(1807–75), who came of an old landowning family in NSW, was the premier who introduced the key democratic reforms of manhood suffrage, the secret ballot, and more equal electorates, and was responsible for the successful carriage of Robertson's Land selection Act. As a young man he was secretary of the Church and Schools Corporation, designed to secure the pre-eminence of the Anglican Church, and at his election to the Legislative Council in 1843 was a moderate conservative. By the early 1850s he was a liberal and served as president of the Australasian League for the Abolition of Transportation. As liberal premier, he set his face against a radical land law, but soon yielded to the demand for free selection. He was the manager of the liberals rather than their leader, keeping his following together by astute use of patronage. He gave no impression of believing in the reforms which he effected. His opponents claimed with some justice that he was driven by the need to keep his ministerial salary. The committed democrats were disgusted that their cause had fallen into the hands of such a juggler. Daniel Deniehy satirised one of Cowper's most outrageous ploys in How I Became Attorney General of New Barataria (1860). has written an aptly titled biography, Patrician Democrat (1977).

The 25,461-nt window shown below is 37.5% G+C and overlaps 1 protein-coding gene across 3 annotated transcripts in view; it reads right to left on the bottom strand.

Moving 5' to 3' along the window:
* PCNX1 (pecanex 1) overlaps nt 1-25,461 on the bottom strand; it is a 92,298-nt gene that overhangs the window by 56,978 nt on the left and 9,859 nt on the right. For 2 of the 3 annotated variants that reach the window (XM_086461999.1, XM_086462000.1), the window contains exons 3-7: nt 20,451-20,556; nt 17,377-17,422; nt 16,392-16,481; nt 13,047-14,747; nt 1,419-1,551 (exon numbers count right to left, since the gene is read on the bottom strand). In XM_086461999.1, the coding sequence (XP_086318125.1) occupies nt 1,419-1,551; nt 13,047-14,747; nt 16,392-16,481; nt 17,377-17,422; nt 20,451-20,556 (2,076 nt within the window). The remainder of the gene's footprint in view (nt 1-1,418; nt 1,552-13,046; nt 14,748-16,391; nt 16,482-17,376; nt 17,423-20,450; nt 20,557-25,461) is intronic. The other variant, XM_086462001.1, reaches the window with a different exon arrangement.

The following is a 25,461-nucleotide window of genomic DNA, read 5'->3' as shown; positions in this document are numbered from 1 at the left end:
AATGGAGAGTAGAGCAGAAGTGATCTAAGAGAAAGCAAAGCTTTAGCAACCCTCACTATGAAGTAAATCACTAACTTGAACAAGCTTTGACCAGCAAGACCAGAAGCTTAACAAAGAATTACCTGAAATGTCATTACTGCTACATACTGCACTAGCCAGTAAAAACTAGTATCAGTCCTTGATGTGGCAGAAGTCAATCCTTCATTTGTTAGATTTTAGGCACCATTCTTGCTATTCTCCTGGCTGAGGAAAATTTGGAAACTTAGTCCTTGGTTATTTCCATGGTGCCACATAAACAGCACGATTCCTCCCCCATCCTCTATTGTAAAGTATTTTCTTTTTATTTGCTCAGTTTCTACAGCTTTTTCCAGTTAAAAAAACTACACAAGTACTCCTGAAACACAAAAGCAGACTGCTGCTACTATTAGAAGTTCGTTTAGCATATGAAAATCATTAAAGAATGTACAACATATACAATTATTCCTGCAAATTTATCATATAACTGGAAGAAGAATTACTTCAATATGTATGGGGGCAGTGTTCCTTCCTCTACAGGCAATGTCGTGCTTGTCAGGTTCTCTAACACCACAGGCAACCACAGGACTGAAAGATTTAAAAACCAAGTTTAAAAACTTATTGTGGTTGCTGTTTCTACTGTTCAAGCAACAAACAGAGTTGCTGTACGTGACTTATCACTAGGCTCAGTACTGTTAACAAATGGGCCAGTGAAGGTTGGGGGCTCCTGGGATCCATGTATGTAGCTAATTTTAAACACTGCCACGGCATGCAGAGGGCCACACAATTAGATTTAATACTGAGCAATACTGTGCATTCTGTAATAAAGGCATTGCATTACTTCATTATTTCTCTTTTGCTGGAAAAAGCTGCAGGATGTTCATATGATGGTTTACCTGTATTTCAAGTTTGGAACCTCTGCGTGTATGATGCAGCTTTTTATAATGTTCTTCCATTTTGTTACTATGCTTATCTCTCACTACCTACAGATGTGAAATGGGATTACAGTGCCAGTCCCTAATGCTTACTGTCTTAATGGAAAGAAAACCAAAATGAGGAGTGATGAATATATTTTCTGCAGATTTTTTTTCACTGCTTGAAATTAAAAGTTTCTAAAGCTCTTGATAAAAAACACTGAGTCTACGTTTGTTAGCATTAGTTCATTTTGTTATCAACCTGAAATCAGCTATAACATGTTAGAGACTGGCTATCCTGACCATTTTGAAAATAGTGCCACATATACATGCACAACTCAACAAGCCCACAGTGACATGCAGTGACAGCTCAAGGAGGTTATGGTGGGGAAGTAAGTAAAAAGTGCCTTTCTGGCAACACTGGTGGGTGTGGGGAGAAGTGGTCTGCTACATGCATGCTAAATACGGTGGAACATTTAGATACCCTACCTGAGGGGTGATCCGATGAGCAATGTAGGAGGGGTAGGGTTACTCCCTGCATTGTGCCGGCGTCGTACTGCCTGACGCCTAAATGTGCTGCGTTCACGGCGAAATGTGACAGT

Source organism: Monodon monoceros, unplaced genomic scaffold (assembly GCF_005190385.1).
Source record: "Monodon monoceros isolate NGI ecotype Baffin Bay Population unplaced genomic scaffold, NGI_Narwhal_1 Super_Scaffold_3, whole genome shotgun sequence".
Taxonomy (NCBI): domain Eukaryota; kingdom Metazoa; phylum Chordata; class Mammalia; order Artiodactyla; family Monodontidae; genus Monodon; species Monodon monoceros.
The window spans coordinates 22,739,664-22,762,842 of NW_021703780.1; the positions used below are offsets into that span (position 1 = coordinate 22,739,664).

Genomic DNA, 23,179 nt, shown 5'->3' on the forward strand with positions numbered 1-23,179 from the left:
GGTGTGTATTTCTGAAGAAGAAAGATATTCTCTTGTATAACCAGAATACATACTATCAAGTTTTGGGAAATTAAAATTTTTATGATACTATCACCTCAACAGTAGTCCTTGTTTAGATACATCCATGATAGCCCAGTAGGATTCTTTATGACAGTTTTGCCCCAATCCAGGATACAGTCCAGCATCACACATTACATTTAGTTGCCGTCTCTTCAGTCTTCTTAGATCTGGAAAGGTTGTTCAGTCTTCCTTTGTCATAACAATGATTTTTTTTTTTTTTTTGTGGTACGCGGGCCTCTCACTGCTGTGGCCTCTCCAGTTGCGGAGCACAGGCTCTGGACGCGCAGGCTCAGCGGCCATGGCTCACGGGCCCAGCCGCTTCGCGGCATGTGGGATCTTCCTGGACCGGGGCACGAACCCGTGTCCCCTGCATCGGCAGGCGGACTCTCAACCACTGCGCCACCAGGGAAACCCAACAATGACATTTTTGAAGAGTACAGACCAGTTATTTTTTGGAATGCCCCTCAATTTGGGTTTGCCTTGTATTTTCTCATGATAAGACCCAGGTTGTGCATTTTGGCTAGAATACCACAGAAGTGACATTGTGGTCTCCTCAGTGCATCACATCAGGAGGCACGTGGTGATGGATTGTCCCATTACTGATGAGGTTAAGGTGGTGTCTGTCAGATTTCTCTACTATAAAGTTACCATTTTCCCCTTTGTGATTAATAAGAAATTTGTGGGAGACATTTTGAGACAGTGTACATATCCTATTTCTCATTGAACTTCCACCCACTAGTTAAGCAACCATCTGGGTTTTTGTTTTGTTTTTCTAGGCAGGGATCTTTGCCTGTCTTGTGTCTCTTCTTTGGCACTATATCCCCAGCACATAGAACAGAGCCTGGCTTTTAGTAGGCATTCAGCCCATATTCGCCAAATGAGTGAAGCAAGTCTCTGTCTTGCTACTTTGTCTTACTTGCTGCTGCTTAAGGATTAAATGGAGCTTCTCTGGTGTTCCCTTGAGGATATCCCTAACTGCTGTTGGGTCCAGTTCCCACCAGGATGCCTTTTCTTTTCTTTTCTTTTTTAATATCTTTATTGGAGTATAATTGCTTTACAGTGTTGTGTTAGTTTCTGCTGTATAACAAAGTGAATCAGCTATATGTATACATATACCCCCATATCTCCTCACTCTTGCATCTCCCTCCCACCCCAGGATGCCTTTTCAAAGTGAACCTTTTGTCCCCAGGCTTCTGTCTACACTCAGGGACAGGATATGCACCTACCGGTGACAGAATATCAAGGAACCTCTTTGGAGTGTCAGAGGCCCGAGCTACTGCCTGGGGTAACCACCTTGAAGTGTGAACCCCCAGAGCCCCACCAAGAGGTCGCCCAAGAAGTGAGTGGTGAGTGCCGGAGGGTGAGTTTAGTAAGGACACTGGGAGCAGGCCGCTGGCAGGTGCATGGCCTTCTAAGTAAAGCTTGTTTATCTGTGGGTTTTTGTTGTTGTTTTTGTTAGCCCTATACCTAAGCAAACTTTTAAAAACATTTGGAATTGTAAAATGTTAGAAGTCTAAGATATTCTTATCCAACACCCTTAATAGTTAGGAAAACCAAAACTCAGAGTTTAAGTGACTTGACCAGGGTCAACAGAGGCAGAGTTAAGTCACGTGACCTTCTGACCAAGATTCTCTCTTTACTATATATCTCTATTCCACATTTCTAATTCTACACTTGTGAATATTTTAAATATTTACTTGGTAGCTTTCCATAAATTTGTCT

From The Oxford Companion to Australian History in Oxford Reference.
Subjects: Australasian and Pacific History.